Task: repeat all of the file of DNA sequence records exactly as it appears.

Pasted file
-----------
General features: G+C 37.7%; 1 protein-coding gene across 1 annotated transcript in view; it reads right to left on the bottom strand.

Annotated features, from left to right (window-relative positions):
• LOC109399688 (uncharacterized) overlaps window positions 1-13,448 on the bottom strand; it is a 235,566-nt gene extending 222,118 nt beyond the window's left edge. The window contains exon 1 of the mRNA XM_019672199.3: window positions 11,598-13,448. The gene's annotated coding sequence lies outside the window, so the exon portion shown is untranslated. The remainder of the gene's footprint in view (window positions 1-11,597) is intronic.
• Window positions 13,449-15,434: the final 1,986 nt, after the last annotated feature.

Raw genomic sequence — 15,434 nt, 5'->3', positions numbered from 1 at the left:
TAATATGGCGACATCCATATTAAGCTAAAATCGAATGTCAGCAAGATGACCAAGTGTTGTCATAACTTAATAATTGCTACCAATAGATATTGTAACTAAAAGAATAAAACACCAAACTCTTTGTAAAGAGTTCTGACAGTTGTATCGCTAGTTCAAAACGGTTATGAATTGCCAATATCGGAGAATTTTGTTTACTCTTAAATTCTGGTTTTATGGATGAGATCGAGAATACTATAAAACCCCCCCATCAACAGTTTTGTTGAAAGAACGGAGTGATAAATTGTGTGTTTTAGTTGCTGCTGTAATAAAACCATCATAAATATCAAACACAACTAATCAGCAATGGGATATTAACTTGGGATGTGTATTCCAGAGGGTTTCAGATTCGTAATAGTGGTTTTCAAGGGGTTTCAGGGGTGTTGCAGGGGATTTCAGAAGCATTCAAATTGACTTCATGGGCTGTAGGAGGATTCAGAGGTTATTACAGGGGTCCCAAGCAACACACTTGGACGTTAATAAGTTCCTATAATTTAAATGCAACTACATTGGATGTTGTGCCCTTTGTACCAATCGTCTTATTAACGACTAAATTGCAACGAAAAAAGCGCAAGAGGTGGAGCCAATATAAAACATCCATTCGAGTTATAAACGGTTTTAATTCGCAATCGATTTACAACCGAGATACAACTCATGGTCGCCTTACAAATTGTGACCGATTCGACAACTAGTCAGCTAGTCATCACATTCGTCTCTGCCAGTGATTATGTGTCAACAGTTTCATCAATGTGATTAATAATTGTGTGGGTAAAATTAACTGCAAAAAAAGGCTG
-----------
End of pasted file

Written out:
General features: G+C 37.7%; 1 protein-coding gene across 1 annotated transcript in view; it reads right to left on the bottom strand.

Annotated features, from left to right (window-relative positions):
• LOC109399688 (uncharacterized) overlaps window positions 1-13,448 on the bottom strand; it is a 235,566-nt gene extending 222,118 nt beyond the window's left edge. The window contains exon 1 of the mRNA XM_019672199.3: window positions 11,598-13,448. The gene's annotated coding sequence lies outside the window, so the exon portion shown is untranslated. The remainder of the gene's footprint in view (window positions 1-11,597) is intronic.
• Window positions 13,449-15,434: the final 1,986 nt, after the last annotated feature.

Raw genomic sequence — 15,434 nt, 5'->3', positions numbered from 1 at the left:
TAATATGGCGACATCCATATTAAGCTAAAATCGAATGTCAGCAAGATGACCAAGTGTTGTCATAACTTAATAATTGCTACCAATAGATATTGTAACTAAAAGAATAAAACACCAAACTCTTTGTAAAGAGTTCTGACAGTTGTATCGCTAGTTCAAAACGGTTATGAATTGCCAATATCGGAGAATTTTGTTTACTCTTAAATTCTGGTTTTATGGATGAGATCGAGAATACTATAAAACCCCCCCATCAACAGTTTTGTTGAAAGAACGGAGTGATAAATTGTGTGTTTTAGTTGCTGCTGTAATAAAACCATCATAAATATCAAACACAACTAATCAGCAATGGGATATTAACTTGGGATGTGTATTCCAGAGGGTTTCAGATTCGTAATAGTGGTTTTCAAGGGGTTTCAGGGGTGTTGCAGGGGATTTCAGAAGCATTCAAATTGACTTCATGGGCTGTAGGAGGATTCAGAGGTTATTACAGGGGTCCCAAGCAACACACTTGGACGTTAATAAGTTCCTATAATTTAAATGCAACTACATTGGATGTTGTGCCCTTTGTACCAATCGTCTTATTAACGACTAAATTGCAACGAAAAAAGCGCAAGAGGTGGAGCCAATATAAAACATCCATTCGAGTTATAAACGGTTTTAATTCGCAATCGATTTACAACCGAGATACAACTCATGGTCGCCTTACAAATTGTGACCGATTCGACAACTAGTCAGCTAGTCATCACATTCGTCTCTGCCAGTGATTATGTGTCAACAGTTTCATCAATGTGATTAATAATTGTGTGGGTAAAATTAACTGCAAAAAAAGGCTG